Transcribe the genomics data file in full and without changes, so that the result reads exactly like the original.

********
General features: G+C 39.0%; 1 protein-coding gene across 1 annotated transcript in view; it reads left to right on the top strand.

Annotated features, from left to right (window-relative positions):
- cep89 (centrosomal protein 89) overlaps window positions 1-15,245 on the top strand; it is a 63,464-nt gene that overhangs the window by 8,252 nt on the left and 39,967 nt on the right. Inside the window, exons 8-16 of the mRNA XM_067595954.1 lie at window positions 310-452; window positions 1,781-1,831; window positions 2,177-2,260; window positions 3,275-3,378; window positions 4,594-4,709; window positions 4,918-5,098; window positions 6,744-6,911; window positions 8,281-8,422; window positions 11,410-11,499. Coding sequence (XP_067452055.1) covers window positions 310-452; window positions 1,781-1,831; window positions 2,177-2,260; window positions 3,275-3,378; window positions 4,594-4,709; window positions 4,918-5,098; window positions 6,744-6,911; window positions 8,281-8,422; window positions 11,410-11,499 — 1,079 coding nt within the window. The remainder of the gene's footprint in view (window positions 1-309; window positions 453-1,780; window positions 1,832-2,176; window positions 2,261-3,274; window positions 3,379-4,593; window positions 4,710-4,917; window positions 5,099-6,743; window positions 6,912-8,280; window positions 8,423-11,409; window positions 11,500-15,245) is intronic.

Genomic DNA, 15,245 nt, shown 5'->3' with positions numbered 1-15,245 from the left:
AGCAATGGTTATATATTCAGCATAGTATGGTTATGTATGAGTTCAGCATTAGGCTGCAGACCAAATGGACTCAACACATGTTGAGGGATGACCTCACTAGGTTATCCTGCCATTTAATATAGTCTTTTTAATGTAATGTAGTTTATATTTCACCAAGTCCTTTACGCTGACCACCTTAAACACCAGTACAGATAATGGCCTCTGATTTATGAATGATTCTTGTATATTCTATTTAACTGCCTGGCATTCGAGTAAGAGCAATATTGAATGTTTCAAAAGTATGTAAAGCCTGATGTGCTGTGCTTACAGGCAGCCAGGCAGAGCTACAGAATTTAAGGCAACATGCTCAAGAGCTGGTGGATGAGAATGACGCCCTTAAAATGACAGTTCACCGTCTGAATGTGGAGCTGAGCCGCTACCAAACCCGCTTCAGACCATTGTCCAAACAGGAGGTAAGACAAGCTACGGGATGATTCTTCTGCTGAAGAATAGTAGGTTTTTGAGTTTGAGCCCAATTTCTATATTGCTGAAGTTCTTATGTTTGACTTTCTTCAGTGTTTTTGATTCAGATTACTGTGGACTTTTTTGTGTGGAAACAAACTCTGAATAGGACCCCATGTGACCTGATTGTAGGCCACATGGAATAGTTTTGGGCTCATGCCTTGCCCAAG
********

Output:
General features: G+C 39.0%; 1 protein-coding gene across 1 annotated transcript in view; it reads left to right on the top strand.

Annotated features, from left to right (window-relative positions):
- cep89 (centrosomal protein 89) overlaps window positions 1-15,245 on the top strand; it is a 63,464-nt gene that overhangs the window by 8,252 nt on the left and 39,967 nt on the right. Inside the window, exons 8-16 of the mRNA XM_067595954.1 lie at window positions 310-452; window positions 1,781-1,831; window positions 2,177-2,260; window positions 3,275-3,378; window positions 4,594-4,709; window positions 4,918-5,098; window positions 6,744-6,911; window positions 8,281-8,422; window positions 11,410-11,499. Coding sequence (XP_067452055.1) covers window positions 310-452; window positions 1,781-1,831; window positions 2,177-2,260; window positions 3,275-3,378; window positions 4,594-4,709; window positions 4,918-5,098; window positions 6,744-6,911; window positions 8,281-8,422; window positions 11,410-11,499 — 1,079 coding nt within the window. The remainder of the gene's footprint in view (window positions 1-309; window positions 453-1,780; window positions 1,832-2,176; window positions 2,261-3,274; window positions 3,379-4,593; window positions 4,710-4,917; window positions 5,099-6,743; window positions 6,912-8,280; window positions 8,423-11,409; window positions 11,500-15,245) is intronic.

Genomic DNA, 15,245 nt, shown 5'->3' with positions numbered 1-15,245 from the left:
AGCAATGGTTATATATTCAGCATAGTATGGTTATGTATGAGTTCAGCATTAGGCTGCAGACCAAATGGACTCAACACATGTTGAGGGATGACCTCACTAGGTTATCCTGCCATTTAATATAGTCTTTTTAATGTAATGTAGTTTATATTTCACCAAGTCCTTTACGCTGACCACCTTAAACACCAGTACAGATAATGGCCTCTGATTTATGAATGATTCTTGTATATTCTATTTAACTGCCTGGCATTCGAGTAAGAGCAATATTGAATGTTTCAAAAGTATGTAAAGCCTGATGTGCTGTGCTTACAGGCAGCCAGGCAGAGCTACAGAATTTAAGGCAACATGCTCAAGAGCTGGTGGATGAGAATGACGCCCTTAAAATGACAGTTCACCGTCTGAATGTGGAGCTGAGCCGCTACCAAACCCGCTTCAGACCATTGTCCAAACAGGAGGTAAGACAAGCTACGGGATGATTCTTCTGCTGAAGAATAGTAGGTTTTTGAGTTTGAGCCCAATTTCTATATTGCTGAAGTTCTTATGTTTGACTTTCTTCAGTGTTTTTGATTCAGATTACTGTGGACTTTTTTGTGTGGAAACAAACTCTGAATAGGACCCCATGTGACCTGATTGTAGGCCACATGGAATAGTTTTGGGCTCATGCCTTGCCCAAG